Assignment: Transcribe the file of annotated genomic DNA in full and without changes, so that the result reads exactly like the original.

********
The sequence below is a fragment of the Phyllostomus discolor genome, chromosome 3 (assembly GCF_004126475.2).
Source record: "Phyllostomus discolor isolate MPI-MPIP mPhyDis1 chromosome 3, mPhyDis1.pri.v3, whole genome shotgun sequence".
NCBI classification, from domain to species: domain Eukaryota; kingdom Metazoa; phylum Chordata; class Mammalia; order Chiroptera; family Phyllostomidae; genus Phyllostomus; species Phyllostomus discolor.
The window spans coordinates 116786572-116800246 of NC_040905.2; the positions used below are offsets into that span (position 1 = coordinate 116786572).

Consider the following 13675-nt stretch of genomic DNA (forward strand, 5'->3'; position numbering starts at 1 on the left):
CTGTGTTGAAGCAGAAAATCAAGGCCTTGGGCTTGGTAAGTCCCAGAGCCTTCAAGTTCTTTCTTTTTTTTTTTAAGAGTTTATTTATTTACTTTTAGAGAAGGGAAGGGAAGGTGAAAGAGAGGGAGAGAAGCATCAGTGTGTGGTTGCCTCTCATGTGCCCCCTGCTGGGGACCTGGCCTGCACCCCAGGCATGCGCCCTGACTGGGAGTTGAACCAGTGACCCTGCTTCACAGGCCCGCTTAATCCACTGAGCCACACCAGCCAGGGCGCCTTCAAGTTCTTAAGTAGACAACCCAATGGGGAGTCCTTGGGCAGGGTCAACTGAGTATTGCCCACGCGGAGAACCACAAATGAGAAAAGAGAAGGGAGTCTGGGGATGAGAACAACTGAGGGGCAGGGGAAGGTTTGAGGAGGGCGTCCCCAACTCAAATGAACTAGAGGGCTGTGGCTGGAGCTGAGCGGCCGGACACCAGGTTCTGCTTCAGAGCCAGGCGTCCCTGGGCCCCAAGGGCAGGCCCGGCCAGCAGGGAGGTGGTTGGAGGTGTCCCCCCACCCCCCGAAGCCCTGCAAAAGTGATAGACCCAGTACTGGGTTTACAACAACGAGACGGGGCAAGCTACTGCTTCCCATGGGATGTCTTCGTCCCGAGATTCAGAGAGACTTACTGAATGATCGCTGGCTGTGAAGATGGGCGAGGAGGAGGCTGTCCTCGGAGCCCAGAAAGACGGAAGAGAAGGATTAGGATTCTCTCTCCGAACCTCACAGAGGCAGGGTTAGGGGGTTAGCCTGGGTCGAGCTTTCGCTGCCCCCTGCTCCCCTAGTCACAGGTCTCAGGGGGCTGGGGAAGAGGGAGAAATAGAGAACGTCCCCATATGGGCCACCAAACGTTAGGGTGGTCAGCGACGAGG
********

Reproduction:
The sequence below is a fragment of the Phyllostomus discolor genome, chromosome 3 (assembly GCF_004126475.2).
Source record: "Phyllostomus discolor isolate MPI-MPIP mPhyDis1 chromosome 3, mPhyDis1.pri.v3, whole genome shotgun sequence".
NCBI classification, from domain to species: domain Eukaryota; kingdom Metazoa; phylum Chordata; class Mammalia; order Chiroptera; family Phyllostomidae; genus Phyllostomus; species Phyllostomus discolor.
The window spans coordinates 116786572-116800246 of NC_040905.2; the positions used below are offsets into that span (position 1 = coordinate 116786572).

Consider the following 13675-nt stretch of genomic DNA (forward strand, 5'->3'; position numbering starts at 1 on the left):
CTGTGTTGAAGCAGAAAATCAAGGCCTTGGGCTTGGTAAGTCCCAGAGCCTTCAAGTTCTTTCTTTTTTTTTTTAAGAGTTTATTTATTTACTTTTAGAGAAGGGAAGGGAAGGTGAAAGAGAGGGAGAGAAGCATCAGTGTGTGGTTGCCTCTCATGTGCCCCCTGCTGGGGACCTGGCCTGCACCCCAGGCATGCGCCCTGACTGGGAGTTGAACCAGTGACCCTGCTTCACAGGCCCGCTTAATCCACTGAGCCACACCAGCCAGGGCGCCTTCAAGTTCTTAAGTAGACAACCCAATGGGGAGTCCTTGGGCAGGGTCAACTGAGTATTGCCCACGCGGAGAACCACAAATGAGAAAAGAGAAGGGAGTCTGGGGATGAGAACAACTGAGGGGCAGGGGAAGGTTTGAGGAGGGCGTCCCCAACTCAAATGAACTAGAGGGCTGTGGCTGGAGCTGAGCGGCCGGACACCAGGTTCTGCTTCAGAGCCAGGCGTCCCTGGGCCCCAAGGGCAGGCCCGGCCAGCAGGGAGGTGGTTGGAGGTGTCCCCCCACCCCCCGAAGCCCTGCAAAAGTGATAGACCCAGTACTGGGTTTACAACAACGAGACGGGGCAAGCTACTGCTTCCCATGGGATGTCTTCGTCCCGAGATTCAGAGAGACTTACTGAATGATCGCTGGCTGTGAAGATGGGCGAGGAGGAGGCTGTCCTCGGAGCCCAGAAAGACGGAAGAGAAGGATTAGGATTCTCTCTCCGAACCTCACAGAGGCAGGGTTAGGGGGTTAGCCTGGGTCGAGCTTTCGCTGCCCCCTGCTCCCCTAGTCACAGGTCTCAGGGGGCTGGGGAAGAGGGAGAAATAGAGAACGTCCCCATATGGGCCACCAAACGTTAGGGTGGTCAGCGACGAGG